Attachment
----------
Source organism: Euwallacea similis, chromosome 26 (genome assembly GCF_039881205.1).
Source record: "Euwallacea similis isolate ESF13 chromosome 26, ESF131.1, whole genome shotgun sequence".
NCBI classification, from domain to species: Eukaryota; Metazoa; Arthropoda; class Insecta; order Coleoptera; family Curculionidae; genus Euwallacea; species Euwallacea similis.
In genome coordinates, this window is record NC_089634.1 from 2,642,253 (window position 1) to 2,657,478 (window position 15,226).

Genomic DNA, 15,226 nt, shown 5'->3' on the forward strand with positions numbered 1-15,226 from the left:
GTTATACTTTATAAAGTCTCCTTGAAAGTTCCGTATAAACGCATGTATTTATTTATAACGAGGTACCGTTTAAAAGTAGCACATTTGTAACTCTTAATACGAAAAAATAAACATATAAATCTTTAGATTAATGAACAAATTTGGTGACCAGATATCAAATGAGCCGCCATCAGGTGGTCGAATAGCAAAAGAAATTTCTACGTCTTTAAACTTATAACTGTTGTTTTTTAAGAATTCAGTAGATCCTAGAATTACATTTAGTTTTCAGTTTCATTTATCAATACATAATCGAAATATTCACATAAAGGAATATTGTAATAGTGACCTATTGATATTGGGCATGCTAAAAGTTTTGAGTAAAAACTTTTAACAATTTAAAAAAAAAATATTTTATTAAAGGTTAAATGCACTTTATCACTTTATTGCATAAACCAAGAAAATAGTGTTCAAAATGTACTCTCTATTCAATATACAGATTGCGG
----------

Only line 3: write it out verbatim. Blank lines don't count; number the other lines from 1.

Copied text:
NCBI classification, from domain to species: Eukaryota; Metazoa; Arthropoda; class Insecta; order Coleoptera; family Curculionidae; genus Euwallacea; species Euwallacea similis.